Water: I tested this recipe with water as well as beer, and found that water yielded tasty results while keeping the ingredient list simple and streamlined. However, if you want to add even more flavor, swap in mild beer such as a lager, hard apple cider, or apple juice for the water in this recipe. 

Butter: The butter at the end is a rich & delicious addition but totally optional. You can use traditional butter or dairy-free butter.

Using Guinness Beer in a Corned Beef Recipe

I tested this recipe with Guinness beer in place of water, and found the stout beer caused the carrots and potatoes to be overly bitter and off color. If you want to use Guinness, I’d suggest skipping the carrots and the potatoes in this recipe!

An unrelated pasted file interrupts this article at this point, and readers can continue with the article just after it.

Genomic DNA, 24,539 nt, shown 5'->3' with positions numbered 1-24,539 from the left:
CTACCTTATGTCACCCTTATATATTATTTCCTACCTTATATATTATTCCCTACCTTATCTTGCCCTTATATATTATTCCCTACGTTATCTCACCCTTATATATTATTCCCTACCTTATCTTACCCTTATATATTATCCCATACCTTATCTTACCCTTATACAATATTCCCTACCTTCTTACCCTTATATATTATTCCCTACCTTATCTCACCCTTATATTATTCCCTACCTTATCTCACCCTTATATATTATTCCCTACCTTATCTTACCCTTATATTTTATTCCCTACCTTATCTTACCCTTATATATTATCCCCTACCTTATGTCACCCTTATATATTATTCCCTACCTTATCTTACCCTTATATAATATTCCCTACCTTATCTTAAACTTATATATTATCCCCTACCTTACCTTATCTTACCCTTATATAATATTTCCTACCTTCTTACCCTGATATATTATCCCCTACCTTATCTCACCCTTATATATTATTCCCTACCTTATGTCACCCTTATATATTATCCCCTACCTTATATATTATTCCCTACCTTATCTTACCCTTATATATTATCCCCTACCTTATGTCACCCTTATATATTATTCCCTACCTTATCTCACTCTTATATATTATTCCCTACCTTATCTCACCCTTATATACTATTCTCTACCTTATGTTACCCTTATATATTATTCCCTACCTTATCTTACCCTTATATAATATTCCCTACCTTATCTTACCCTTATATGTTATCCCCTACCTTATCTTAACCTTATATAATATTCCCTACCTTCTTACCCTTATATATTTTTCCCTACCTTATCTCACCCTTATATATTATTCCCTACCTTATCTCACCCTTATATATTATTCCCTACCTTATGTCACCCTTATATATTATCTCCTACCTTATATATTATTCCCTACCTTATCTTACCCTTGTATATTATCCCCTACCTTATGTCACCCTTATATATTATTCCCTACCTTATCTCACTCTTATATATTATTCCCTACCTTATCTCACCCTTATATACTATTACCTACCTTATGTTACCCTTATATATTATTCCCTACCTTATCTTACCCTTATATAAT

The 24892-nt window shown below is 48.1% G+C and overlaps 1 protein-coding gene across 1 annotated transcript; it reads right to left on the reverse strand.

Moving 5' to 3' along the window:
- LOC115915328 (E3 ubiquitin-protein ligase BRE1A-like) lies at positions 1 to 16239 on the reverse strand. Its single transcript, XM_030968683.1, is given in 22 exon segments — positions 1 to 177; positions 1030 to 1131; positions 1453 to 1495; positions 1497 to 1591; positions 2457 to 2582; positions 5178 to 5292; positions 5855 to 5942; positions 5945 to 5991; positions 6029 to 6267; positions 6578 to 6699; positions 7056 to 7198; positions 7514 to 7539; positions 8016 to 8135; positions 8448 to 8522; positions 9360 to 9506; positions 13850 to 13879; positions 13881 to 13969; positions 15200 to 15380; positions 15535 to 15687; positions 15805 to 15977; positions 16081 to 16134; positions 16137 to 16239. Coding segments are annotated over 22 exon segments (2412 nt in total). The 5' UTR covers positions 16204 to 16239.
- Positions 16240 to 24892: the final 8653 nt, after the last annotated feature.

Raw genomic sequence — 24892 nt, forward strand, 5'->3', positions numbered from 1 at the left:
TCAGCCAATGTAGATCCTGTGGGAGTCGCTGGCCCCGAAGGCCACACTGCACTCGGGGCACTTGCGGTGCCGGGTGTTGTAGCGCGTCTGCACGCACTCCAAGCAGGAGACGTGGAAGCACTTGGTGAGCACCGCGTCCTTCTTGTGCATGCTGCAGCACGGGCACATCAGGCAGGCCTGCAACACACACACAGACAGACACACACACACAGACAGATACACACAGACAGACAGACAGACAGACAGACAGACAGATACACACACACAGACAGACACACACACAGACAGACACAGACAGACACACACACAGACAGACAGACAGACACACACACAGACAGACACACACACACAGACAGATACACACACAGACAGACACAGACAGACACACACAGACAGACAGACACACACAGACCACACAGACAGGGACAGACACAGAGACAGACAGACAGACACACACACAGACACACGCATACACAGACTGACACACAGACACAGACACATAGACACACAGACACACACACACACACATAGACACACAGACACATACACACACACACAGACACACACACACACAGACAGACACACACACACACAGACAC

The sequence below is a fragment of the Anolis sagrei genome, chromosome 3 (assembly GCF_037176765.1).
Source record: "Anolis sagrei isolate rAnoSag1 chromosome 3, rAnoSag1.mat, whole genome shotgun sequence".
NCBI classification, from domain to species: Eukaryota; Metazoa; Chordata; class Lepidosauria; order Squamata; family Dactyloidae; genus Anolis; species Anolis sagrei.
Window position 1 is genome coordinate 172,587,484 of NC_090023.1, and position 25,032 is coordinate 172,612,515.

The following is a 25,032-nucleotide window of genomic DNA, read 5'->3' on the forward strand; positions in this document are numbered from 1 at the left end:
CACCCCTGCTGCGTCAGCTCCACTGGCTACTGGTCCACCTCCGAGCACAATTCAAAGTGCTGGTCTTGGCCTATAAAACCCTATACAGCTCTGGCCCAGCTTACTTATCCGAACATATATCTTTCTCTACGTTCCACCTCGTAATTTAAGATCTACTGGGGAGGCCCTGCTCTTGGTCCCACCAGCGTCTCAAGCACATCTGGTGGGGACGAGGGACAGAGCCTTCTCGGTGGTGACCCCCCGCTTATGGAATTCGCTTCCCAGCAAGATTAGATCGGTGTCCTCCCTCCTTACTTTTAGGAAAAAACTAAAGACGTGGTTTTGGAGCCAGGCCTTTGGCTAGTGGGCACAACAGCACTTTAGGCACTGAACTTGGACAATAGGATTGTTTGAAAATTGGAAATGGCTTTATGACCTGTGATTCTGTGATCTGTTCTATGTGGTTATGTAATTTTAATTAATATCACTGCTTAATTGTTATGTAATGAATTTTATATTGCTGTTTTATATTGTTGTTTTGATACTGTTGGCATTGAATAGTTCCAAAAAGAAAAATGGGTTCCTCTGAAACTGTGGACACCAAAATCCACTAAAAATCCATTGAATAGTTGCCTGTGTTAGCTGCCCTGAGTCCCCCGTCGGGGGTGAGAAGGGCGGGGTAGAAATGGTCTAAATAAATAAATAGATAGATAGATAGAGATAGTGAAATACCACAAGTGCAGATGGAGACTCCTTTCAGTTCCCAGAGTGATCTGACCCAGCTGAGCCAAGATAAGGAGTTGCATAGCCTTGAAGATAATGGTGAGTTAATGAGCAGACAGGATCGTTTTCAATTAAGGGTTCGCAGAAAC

potatoes, carrots and corned beef on a white plate with striped blue napkin and white background

How to Store & Freeze Leftovers

This is one of those recipes that still tastes totally delicious the next day, and leftovers make a great lunch (who wouldn’t love eating Reuben sandwiches all week long!).

It keeps well in the fridge for up to 3-4 days, in a sealed container.

This meat also freezes beautifully, either in a gallon ziplock bag, or individually in mason jars.

You can store it in a sealed freezer friendly container for up to 2-3 months.

This Recipe Is… 

top down view of slow cooker corned beef ingredients in a black crockpot on a white background
4.96 stars (22 ratings)

Slow Cooker Corned Beef

Say good-bye to tough, dry corned beef and say hello to this incredibly simple to prepare, deliciously fork-tender Slow Cooker Corned Beef, a hearty and filling one pot meal that also makes the sandwich leftovers of your dreams.

Ingredients

  • 1 3-4 pound corned beef brisket, fat trimmed to ¼ inch
  • 1 tablespoon pickling spice, or pickling spice packet
  • 10 medium red or yellow potatoes, halved
  • 10 medium carrots, halved lengthwise
  • 2 cups water
  • 1 small head green cabbage, about 1-pound, cored and cut into wedges